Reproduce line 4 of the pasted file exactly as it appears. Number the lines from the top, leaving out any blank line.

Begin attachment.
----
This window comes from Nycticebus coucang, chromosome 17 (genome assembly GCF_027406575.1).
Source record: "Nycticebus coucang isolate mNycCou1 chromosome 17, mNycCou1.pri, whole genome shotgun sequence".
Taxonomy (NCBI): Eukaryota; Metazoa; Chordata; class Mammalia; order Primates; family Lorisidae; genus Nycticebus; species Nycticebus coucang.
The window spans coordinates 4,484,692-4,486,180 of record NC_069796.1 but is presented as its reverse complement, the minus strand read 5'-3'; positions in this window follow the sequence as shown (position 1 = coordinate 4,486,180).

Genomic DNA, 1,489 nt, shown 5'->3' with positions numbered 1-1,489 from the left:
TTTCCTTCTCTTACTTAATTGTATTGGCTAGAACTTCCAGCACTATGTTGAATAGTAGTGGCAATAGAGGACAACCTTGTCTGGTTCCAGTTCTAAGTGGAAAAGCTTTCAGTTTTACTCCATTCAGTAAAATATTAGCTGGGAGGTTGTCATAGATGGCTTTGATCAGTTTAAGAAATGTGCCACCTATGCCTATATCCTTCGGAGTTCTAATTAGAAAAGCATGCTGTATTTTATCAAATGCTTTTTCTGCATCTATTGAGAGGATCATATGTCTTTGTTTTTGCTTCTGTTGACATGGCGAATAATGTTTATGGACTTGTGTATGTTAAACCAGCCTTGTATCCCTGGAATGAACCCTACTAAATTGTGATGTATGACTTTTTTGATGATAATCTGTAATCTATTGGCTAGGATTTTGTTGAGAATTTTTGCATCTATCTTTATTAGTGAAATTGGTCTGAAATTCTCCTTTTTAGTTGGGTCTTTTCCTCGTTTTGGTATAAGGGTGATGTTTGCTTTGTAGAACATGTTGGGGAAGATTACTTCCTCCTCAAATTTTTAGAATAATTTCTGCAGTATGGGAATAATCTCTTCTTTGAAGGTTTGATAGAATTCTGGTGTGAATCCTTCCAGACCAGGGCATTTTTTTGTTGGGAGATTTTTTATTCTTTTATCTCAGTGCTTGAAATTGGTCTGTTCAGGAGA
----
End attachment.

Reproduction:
The window spans coordinates 4,484,692-4,486,180 of record NC_069796.1 but is presented as its reverse complement, the minus strand read 5'-3'; positions in this window follow the sequence as shown (position 1 = coordinate 4,486,180).